The Cold, Hard Facts About Winter Bass Fishing
Wherever you fish, the stories are almost the same. Bass fishing is a warm-weather activity. Fall makes its way into winter and the boats get winterized and packed away with the rods and reels until spring. Fish are cold-blooded creatures so there's no way they have any interest in feeding on anything an angler has to offer while the mercury is dipping.
While there's a little bit of truth to this, there are still bass to be caught in the winter. Dr. Keith Jones, one of the innovators of Berkley ® Gulp!, said that in his many years developing baits for Berkley that he has seen cold weather affect bass but not to the extremes that most people assume.
Obviously, the cold weather affects bass dramatically. Fish are cold-blooded and that allows their body temperature to be regulated by the water temperature, Jones said. As the water temperature cools down, they go through quite a bit of bio-chemical changes. Ultimately, their metabolism slows down so much that it begins to offset feeding behavior.
Once the water temperature reaches the upper 40s, things are rapidly slowing down for them.
With this slowing of the metabolism, bass will metabolize food more slowly, lessening their need to feed as much. But that doesn't mean they will forgo feeding while it is cold. Instead, they will simply feed less. But no matter where the fish are, some of the fish will be engaged in feeding behavior albeit a lower percentage than there would be during warmer times of the year.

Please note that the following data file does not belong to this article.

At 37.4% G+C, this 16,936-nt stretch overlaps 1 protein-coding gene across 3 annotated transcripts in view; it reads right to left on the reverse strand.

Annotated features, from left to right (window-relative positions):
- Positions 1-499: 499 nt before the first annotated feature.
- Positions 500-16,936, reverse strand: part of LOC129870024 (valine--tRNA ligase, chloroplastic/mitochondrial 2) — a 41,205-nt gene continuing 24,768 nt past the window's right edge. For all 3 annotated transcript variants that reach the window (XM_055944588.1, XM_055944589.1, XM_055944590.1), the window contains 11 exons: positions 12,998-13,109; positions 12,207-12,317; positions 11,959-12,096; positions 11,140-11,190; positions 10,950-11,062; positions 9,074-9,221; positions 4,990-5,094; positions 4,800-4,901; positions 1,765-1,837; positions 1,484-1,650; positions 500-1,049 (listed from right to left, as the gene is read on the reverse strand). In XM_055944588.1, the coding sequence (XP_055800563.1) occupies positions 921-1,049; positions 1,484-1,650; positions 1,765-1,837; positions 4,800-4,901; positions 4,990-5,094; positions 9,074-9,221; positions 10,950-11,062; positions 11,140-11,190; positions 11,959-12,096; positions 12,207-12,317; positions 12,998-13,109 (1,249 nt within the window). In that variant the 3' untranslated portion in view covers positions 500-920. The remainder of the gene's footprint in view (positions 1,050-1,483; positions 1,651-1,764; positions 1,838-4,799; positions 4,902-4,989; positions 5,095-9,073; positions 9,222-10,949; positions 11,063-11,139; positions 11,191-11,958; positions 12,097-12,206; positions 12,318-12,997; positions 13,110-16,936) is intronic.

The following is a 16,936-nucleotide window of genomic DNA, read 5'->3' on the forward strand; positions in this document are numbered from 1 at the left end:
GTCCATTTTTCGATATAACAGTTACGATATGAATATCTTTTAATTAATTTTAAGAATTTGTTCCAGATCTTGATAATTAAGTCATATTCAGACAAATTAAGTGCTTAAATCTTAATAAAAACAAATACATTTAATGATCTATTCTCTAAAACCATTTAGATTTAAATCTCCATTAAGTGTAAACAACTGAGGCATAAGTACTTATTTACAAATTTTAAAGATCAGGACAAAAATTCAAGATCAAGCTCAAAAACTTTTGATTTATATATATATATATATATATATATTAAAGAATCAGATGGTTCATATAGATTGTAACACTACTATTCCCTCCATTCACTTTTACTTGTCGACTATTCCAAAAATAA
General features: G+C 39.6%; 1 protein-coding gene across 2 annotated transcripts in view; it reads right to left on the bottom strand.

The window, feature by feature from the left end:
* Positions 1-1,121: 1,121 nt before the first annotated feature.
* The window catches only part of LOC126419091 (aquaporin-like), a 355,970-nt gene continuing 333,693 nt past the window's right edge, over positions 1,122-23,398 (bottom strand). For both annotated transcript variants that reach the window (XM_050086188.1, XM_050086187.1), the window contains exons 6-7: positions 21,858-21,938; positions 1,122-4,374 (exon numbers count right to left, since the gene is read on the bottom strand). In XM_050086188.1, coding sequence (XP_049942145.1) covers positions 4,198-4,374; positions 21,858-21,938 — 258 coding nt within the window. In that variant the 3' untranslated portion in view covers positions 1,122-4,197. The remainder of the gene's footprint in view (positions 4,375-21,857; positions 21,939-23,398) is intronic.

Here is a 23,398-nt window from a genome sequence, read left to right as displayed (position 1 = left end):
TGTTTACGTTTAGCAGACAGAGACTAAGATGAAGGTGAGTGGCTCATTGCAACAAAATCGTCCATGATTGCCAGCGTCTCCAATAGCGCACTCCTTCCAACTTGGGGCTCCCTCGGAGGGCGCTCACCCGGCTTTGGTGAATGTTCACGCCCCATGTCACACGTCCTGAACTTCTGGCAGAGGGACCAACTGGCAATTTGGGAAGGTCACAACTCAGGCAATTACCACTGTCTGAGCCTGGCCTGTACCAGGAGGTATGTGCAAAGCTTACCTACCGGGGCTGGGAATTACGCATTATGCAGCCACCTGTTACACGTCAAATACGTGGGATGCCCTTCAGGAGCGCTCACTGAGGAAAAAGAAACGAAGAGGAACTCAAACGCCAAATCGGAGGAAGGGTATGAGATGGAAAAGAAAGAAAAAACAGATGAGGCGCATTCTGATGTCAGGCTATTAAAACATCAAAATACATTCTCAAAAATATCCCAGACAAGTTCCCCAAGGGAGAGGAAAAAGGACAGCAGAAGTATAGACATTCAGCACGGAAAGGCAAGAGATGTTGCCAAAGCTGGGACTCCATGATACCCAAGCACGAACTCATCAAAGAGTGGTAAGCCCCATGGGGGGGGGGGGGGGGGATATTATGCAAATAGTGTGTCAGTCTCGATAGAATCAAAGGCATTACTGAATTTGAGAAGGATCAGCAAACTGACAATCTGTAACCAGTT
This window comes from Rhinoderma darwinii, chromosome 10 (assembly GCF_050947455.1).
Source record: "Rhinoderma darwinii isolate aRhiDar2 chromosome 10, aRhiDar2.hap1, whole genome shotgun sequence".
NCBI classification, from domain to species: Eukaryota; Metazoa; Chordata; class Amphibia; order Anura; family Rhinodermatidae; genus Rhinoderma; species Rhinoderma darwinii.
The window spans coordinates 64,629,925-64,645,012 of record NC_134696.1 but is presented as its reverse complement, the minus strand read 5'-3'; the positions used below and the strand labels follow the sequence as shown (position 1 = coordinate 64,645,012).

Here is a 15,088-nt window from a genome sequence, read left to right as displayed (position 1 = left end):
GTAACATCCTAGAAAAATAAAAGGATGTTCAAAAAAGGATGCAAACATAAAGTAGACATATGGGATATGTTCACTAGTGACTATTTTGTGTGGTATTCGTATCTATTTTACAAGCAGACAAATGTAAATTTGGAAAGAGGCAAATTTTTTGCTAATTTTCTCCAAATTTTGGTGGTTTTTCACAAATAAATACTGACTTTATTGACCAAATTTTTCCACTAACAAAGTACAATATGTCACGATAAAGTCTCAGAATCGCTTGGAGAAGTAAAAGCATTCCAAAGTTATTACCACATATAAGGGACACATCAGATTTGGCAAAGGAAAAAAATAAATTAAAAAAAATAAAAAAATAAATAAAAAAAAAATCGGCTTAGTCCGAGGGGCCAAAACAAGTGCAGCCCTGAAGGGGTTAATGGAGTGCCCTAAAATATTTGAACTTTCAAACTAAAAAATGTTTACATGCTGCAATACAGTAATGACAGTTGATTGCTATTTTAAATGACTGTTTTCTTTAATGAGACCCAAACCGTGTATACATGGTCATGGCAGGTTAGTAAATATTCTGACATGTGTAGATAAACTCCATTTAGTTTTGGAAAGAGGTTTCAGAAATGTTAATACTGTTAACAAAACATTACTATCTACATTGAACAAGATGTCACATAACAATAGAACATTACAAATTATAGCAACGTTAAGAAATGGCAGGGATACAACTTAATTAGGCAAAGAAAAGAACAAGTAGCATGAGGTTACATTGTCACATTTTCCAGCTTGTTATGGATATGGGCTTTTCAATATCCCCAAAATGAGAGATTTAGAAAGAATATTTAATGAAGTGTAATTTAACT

You will still be able to find some fish that are behaving as they do in summertime, actively pursuing food, willing to chase fast-moving baits, Jones said. But as a whole, they are not showing that aggressive behavior.
Jones said that during these times of the year, bass seek out the warmer water, though they may not confine all of their activities (such as feeding) to these areas. In rivers, bass will migrate to a sheltered bay to avoid moving water that tends to be colder; in lakes, they will move to deeper portions of the fishery where, at times, large groups of fish will congregate in the same pockets. And just because these bass are congregating in the same area doesn't mean that they are all either active or inactive. Jones said large groups of fish congregating on the bottom could be made up of both actively feeding and inactive fish. The secret to catching these cold-weather bass is offering them greater enticement, Jones said. He suggests downsizing the bait offerings and slowing the bait's movement down a perfect assignment for Berkley Gulp!.
A product like Gulp! works well because they get that stronger scent and flavor that tells them it is really food. And the slower you fish it, the more scent fills the area and increases the chances that other fish in the area that might not otherwise be interested in eating will come looking for an easy meal.